D PRIESTLY ROLE OF THEOLOGY FOR THE EARTH
Many of those who deal with ecological problems acknowledge that the current crisis requires a multidisciplinary intervention. Scientists, lawmakers, political and religious leaders, as well as "ordinary people" are mobilised and act, each in his or her capacity for the survival of the earth. However, theology has a specific and vital role to play as I shall demonstrate it in the following section where I will discuss the priestly role and what differentiates it from the prophetic voice of the Church. I will also look at challenges posed to the priestly role, internally and externally, by the church and by the world at large.
1 What is a Priestly Role?
The priesthood did not exist during the period of the patriarchs as each head of the family acted as a priest. It was instituted as an office at Mount Sinai (Exod 29; Lev 8) and together with the Law and the Tabernacle, as part of Yahweh's Covenant with the Israelites (Exod 25-40). There are many instances of readers who think of sacrifices and burnt offerings as the primary function of priests in the HB. This narrow conception comes from the rendering of the Hebrew word כהן (sacrificateur in French) and its equivalents in other languages which restricts the duty of priests to cultic activities. But their job covers a much wider field. This is why priesthood survived even when there was no cultic activity in the Temple. Most priestly duties were designed in relation to the priests' role as mediators between Yahweh and his people. According to Mark Leuchter, "Priests were thus the representatives of the People to YHWH, but priest also stood as representatives of YHWH to the people."34 In their mediatorial function, priests were also giving God's oracles in forms of divination, prediction or any answer to someone's inquiry. Though the techniques changed over the years, often priests used objects such as Urim, Thummim, ephod and teraphim to inquire from Yahweh (Num 27:21, Judg 17:5; Hos 3:4). Nevertheless, people continued to consult priests for answers even after these objects had disappeared.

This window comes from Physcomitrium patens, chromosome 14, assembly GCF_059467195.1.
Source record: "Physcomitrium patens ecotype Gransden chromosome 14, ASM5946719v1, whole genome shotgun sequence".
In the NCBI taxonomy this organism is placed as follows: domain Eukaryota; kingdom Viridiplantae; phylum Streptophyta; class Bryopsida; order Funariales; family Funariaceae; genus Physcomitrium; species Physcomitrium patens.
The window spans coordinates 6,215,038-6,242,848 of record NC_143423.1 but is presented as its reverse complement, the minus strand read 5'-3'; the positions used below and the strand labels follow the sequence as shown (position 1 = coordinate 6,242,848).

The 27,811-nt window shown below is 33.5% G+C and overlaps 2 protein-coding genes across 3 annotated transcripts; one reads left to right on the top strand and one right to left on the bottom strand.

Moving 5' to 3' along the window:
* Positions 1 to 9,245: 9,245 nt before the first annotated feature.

To perform the mediation and to act as guardians of the Law and of all sacred things, priests were required to observe high standards of purity and holiness. They were subjected to special regulations concerning clothing (Exod 28; Lev 8), washing (Exod 30:17-21; 40:31-32), restricted choice of partners in marriage (Lev 21:7, Ezek 44:22) and a number of abstinences such as drinking wine and, in general fermented beverages while on duty (Lev 10:8-10; Ezek 44:21), or attending funerals and touching corpses (Lev 21:1-6). Priests did not answer to a calling like prophets (Jer 1:4-10; Amos 7:14-15) but were appointed as professionals or experts. While Aaronic priesthood was instituted by Yahweh, the history of Israel shows that many priests were appointed by kings such as David (2 Sam 6; 8), Solomon (1 Kgs 4) and Jeroboam (1 Kgs 12:32). Priests were anointed as were the kings, in other words they were consecrated (Exod 28:41; 29:7, 21; Lev 21:10) and "made holy" before the community. This made them to be in charge of anything regarded as sacred by Israelites.
More important for this article and in relation with the Torah (instruction), one of the most important of their duties was to instruct the people. Leuchter argues that "It was the priest who had been trained in the mysteries of the divine and thus granted access to inner workings of the universe in a manner that common Israelites could never encounter.35״ The nature of priestly instructions was diverse. It included teaching and interpreting the Law as messengers of Yahweh (Lev 10:11; Deut 17:9-12). They taught people what was considered clean and unclean in their daily life, referring to diet (Lev 11), diseases (Lev 13), and human relationships (Lev 12). Priests had the knowledge of the requirements for various types of sacrifices (Lev 1-7) and festivals (Lev 23). They declared the acceptance of sacrifice, the healing and restoration of those who were banned for uncleanness. The function of priests gave them the right to act as judges and settle lawsuits, manslaughter and bodily injury (Deut 17:8-13).36 Without priestly instruction or failure to comply with the Torah, the land refused to yield its blessings to Israel or eventually Israel lost its place on God's land (Deut 28). Therefore, compliance to priestly instructions was crucial because it determined the state of being in or out of the land for Israel. Through rituals and observance of God's commandments and statutes, for which priests were custodians, Israel would enjoy the harmony with and blessings from nature.
The limited scope of this study does not allow expanding on a wide-ranging topic of priesthood in the HB as the office experienced frequent modifications due to ever changing political and religious systems in Israel over the years. However, this brief introduction ushers us closer to answering the question, what role theology should play in the current ecological crisis.